Tag Archives: Robert Buckland

Cabinet ministers put Boris Johnson on a warning. Shouldn’t it be the other way round?

Boris Johnson after being defeated in Parliament last week: One can imagine that he looked much the same when the warnings started trickling in.

After the resignations, the warnings: It seems both Nicky Morgan and Robert Buckland have sent warnings to Boris Johnson over his handling of Brexit.

It seems three cabinet ministers and nine junior ministers have also contacted quitter Amber Rudd, presumably for advice about what to do. Why? She has led by example and if they have serious concerns, they know what to do.

And other ministers have contacted our wannabe dictator to tell him the anti-“no deal” Brexit Bill can’t be ignored once it is passed.

Ms Morgan – nicknamed “Thicky Nicky” by This Site, has promised to “stay in the room” rather than quitting and weakening BoJob’s position more than it already has been by the losses of his brother Jo Johnson and Amber Rudd.

But she said Mr Johnson must be more “transparent” about his progress in negotiations with the EU – most probably because previous claims about discussions with the bloc’s representatives have been debunked by anybody able to pick up a phone and call Brussels.

Justice Secretary Robert Buckland has tweeted that speculation about him resigning was “wide of the mark”.

But he added that he had spoken with Boris Johnson “regarding the importance of the Rule of Law, which I as Lord Chancellor have taken an oath to uphold”.

The implication is clear: If BoJob breaks – or even bends – the law to get out of following the requirements of the anti-“no deal” Bill, then Mr Buckland will be out.

His position is supported (although he may not thank them for it) by rebel Tory MPs who were expelled from the party whip last week.

Rory Stewart said the idea that Mr Johnson could simultaneously apply for an extension to the Article 50 Brexit deadline while sending a letter urging the EU to reject the application was unlikely to come to fruition, echoing the words of former Supreme Court justice Lord Sumption, who said it would not be legal.

Fellow rebel David Gauke said a second letter would be pointless as the EU would know it was not the will of the UK’s Parliament.

But Tory Brexiter Nigel Evans has gone on-record saying the government has around 20 options to bypass the Bill.

Speaking to The Guardian, he referred to just two: the government tabling a vote of no confidence in itself, or the government passing a one-line bill setting the date for an early election.

But both are problematic: The government could try to pass a vote of no confidence in itself, but that would open up a 14-day period in which MPs could agree to support an alternative PM and government. And Mr Johnson could try to pass a law requiring an election on October 15, but that would require a majority he does not have, and it could be amended in ways unacceptable to Downing Street.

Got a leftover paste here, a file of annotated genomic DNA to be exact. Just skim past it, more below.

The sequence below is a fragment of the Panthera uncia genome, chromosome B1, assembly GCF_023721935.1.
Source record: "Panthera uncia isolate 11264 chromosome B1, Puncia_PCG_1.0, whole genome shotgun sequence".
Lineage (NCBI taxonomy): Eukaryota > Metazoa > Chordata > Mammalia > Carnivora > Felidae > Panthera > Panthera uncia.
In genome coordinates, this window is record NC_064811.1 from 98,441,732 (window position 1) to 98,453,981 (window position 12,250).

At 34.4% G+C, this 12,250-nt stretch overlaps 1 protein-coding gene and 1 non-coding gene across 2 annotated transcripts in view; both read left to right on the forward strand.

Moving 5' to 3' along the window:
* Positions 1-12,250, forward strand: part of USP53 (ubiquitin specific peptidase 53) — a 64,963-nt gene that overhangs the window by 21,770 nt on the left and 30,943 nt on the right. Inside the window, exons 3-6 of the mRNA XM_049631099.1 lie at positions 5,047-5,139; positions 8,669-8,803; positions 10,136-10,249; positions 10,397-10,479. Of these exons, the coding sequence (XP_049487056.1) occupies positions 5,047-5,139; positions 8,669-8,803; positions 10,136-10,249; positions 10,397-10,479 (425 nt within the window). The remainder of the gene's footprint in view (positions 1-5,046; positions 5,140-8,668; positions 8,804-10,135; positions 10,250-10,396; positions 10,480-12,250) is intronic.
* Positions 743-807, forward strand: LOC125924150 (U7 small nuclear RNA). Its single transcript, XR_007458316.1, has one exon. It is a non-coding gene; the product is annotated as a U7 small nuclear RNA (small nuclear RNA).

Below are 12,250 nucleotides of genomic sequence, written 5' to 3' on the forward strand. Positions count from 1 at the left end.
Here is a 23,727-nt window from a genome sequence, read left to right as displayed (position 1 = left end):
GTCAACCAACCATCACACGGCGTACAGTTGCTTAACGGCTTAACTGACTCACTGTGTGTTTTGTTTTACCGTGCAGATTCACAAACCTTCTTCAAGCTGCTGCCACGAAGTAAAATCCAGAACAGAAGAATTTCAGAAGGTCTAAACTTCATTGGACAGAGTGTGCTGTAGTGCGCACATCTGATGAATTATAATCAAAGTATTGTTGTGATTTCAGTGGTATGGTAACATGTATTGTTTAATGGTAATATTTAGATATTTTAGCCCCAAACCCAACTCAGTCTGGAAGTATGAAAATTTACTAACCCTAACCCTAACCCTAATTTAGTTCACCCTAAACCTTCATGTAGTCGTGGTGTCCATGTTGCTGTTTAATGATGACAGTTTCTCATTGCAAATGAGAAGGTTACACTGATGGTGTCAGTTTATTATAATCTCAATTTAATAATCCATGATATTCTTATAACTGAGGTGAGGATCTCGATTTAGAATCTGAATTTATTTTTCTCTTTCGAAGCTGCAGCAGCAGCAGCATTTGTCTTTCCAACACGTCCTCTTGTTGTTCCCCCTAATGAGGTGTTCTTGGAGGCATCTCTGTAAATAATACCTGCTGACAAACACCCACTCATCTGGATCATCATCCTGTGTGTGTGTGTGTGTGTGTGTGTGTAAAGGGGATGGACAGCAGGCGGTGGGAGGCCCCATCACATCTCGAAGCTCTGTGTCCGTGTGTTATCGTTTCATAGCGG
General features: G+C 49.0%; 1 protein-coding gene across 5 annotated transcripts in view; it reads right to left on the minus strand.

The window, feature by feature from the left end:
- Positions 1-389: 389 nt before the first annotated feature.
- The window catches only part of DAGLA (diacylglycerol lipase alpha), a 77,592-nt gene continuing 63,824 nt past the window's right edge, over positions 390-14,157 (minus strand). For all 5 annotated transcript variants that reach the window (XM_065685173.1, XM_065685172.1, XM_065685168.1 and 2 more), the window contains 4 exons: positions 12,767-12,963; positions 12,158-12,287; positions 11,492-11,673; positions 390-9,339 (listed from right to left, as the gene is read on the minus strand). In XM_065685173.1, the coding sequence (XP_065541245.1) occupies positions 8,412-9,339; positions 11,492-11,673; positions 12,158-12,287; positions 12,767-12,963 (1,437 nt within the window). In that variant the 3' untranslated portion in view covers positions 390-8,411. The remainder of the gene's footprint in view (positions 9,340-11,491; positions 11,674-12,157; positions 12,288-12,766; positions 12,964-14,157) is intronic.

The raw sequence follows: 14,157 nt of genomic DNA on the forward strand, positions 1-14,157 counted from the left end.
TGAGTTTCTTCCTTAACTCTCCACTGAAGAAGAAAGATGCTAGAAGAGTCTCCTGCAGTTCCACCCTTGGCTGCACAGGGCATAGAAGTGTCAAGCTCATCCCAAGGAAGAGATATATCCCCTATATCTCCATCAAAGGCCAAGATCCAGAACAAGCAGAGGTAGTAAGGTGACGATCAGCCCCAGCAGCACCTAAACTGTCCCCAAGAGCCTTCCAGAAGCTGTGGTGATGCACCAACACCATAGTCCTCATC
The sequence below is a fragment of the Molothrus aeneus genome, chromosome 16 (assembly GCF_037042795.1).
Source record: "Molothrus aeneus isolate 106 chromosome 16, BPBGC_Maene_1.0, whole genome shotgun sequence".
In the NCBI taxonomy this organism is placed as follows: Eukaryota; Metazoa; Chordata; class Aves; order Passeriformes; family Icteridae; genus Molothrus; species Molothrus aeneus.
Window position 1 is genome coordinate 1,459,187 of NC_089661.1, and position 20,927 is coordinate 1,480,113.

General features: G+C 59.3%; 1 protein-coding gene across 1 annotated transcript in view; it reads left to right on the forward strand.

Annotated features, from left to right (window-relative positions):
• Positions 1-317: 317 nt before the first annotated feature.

So Boris Johnson looks increasingly boxed-in.

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Tories are happy to risk flaccid ‘contempt of Parliament’ punishment over refusal to provide Brexit legal advice

“Not acceptable”: Keir Starmer.

What is the point of having an offence of ‘contempt of Parliament’ if any punishment is so light that MPs aren’t worried about committing it?

I always thought MPs who were found guilty of contempt faced the possibility of being expelled from Parliament but after Conservative MPs – notably Iain Duncan Smith – committed the offence time and time again, it became clear that the threat of penalisation for it is a paper tiger.

In fact, the most discomfort any MP is likely to suffer is a paper cut from the notification letter. Big deal.

And in this particular instance, who will take the fall?

The government is being accused of “showing contempt for this house” by Labour’s Shadow Brexit Secretary Sir Keir Starmer, who has demanded to know why ministers are refusing to publish the government’s full legal advice relating to Theresa May’s Brexit deal in an emergency Commons debate this morning (November 29).

He said the government’s counter offer of sending attorney general Geoffrey Cox to answer questions on Monday was “not good enough”.

So – what, would everybody in the government be found in contempt?

Would it be Mr Cox, the Attorney General who said the Tory government would not publish the full legal advice, despite having been ordered to do so in a binding vote on November 13?

Or how about Robert Buckland, the solicitor general who said Mr Cox would attend Parliament and answer questions on the matter “in the fullest possible way” – which means nothing, as their idea of what’s “possible” certainly won’t coincide with that of the Labour Party or the British public?

Some cabinet sources say that the full legal advice makes clear that the mutual exit mechanism negotiated by Theresa May to the controversial Northern Irish backstop is a figleaf, and that in reality the European Union has an effective veto on whether the UK can abandon it.

10 Downing Street has denied this. So should Mrs May face contempt proceedings, for failing to supply the full factual information that would support this claim?

Either way, you have to agree with Sir Keir:

Commons Speaker John Bercow has made it clear that the government could be in contempt of Parliament if it fails to provide the information as demanded:

My opinion is that any demand for action in respect of contempt of Parliament can wait until after MPs hear Mr Cox on Monday. There’s no reason to go off half-cocked.

But my fear is that, even if anyone in the government is found guilty, it won’t mean anything at all.

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